Let’s try a few exercises today. What if we speak the truth? With 2017 sprinting the way it is, one might as well opt out of the ‘hold, duck and crawl’ policy and lay all bare.
Yes, the Narayanganj verdict indeed pleased us all. That the men who protect us can also commit to violence and murder is a dangerous truth to digest. But the news of 25 members of the Rapid Action Battalion being sentenced speaks volumes of the judiciary, which led to many of us having slept in peace night before last. In general, the thought of the powerful, the mighty, the infallible invokes a sense of fear and alters our social behaviour. As a reference, watch any social occasion. The moment someone in power enters any room, any auditorium, any club, any gathering, the entire atmosphere changes. Many flock to take selfies with them (if lucky), many follow them around, and few actually ‘can’ attempt conversation. I write ‘can’ as most of the powerful people have an aura of uniqueness around them. Most of them wear halos of self-proclaimed success, disallowing access to the common, whereas many of their success stories have actually sprung from exploitation. Yet, surprisingly, the society continues to be in awe of them. They are conversation pieces in all our events. Their parties are the most attended with their lists of invitees mostly including the policymakers, senior bureaucrats and their own kin of businessmen who know no better. Tell me, why would a judge or a senior government official ever attend a dinner hosted by a business house, risking to cross the line of conflict of interest? As public servants, can one wine and dine with business houses and then favour them while acting adversely to public interests?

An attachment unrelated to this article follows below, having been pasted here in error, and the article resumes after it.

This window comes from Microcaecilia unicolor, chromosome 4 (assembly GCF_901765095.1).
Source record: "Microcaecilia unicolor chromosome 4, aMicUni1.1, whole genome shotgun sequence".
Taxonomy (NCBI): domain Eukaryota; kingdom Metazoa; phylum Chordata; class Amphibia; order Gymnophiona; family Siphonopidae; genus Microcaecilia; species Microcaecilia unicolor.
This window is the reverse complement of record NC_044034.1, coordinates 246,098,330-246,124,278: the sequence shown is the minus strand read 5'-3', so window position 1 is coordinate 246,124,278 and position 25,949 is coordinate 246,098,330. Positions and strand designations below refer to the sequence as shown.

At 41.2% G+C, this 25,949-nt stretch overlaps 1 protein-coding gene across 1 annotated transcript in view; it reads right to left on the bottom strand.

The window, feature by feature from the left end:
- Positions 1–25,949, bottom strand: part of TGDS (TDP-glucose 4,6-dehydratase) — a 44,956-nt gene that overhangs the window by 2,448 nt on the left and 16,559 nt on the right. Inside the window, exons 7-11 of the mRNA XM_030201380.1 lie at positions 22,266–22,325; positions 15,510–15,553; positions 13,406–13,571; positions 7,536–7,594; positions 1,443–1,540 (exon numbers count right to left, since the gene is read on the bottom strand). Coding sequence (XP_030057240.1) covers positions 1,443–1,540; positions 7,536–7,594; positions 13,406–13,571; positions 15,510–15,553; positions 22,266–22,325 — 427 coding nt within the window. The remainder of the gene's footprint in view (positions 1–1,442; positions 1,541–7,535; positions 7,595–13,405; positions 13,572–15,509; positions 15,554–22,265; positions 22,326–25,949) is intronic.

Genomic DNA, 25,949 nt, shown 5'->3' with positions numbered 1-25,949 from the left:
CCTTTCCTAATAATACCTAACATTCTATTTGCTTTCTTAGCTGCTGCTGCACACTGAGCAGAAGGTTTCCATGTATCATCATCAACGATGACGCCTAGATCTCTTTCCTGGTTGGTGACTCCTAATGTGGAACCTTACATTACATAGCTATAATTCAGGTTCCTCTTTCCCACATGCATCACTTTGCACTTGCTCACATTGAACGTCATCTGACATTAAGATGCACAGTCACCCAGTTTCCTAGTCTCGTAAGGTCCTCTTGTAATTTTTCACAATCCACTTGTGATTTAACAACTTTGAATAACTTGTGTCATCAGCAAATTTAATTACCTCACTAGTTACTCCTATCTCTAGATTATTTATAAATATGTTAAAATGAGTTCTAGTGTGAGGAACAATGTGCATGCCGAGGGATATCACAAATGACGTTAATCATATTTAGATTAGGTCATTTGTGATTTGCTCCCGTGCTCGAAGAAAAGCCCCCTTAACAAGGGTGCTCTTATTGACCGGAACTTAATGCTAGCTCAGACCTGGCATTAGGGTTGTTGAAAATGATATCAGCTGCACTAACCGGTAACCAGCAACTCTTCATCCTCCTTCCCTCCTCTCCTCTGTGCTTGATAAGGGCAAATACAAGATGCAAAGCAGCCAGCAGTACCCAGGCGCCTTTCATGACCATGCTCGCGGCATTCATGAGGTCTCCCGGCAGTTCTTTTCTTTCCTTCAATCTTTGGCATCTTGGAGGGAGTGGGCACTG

Let’s think about Samsung being prosecuted for having directed funds to the South Korean President Park’s friend, Choi Soon-Sil in exchange of a controversial 2015 merger. Let’s ponder on Prime Minister Justin Trudeau being questioned by Canada’s Ethics Committee for having vacationed on an island in the Bahamas owned by the Aga Khan over the Christmas break. Think about Netanyahu’s exquisite taste for cigars and his wife’s for pink champagne being taken care of by the wealthy businessmen in Israel by currying favours in lieu of the benefits they reaped at the cost of national interest.
Thus, in the eyes of the State, no one is above the law. Hopefully global examples of punishing greed and hedonism of public servants will set the course right for us. In the process, while it requires a lot of courage and transparency for the establishment of an Ethics Committee to oversee and question both public and private individuals, and while it may quite rightfully seem highly improbable for now, we must not lose faith. The journey has already begun. Recent examples of expulsion of lawmakers who break the law is commendable; punishment of rogues within the system in the most recent past, is assuring. The next step is to draw the line between the public and the private. Bureaucracy cannot yield to Business. That is playing foul in the truest sense of the word.